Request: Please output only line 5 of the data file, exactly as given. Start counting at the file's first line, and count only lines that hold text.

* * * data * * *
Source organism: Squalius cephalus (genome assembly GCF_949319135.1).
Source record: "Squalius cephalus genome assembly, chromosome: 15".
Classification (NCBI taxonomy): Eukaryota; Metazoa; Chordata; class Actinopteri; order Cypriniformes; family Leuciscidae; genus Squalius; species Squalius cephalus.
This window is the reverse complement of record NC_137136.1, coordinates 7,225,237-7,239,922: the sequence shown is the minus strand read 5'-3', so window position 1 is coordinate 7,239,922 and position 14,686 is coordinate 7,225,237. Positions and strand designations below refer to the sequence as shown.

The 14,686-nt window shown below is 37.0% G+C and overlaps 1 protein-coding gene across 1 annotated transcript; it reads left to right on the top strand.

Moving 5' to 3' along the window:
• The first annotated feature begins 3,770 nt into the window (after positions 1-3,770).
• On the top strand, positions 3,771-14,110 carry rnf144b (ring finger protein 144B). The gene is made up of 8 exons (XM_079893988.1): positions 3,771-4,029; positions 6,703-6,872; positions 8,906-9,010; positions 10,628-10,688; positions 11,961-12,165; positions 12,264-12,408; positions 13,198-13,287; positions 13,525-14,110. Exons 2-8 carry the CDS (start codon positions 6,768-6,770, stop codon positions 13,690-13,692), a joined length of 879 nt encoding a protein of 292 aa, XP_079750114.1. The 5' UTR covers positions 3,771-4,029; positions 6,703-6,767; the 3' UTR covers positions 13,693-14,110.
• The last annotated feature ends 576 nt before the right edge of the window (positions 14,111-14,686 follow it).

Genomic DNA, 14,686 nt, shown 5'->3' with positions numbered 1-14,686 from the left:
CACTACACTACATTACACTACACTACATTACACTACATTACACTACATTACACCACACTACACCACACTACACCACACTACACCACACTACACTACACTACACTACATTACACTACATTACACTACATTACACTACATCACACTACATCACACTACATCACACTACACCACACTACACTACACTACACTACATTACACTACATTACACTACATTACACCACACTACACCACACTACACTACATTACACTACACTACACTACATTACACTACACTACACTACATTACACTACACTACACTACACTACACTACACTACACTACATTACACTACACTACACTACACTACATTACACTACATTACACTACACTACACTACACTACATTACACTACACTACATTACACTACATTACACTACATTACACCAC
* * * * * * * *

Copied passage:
The 14,686-nt window shown below is 37.0% G+C and overlaps 1 protein-coding gene across 1 annotated transcript; it reads left to right on the top strand.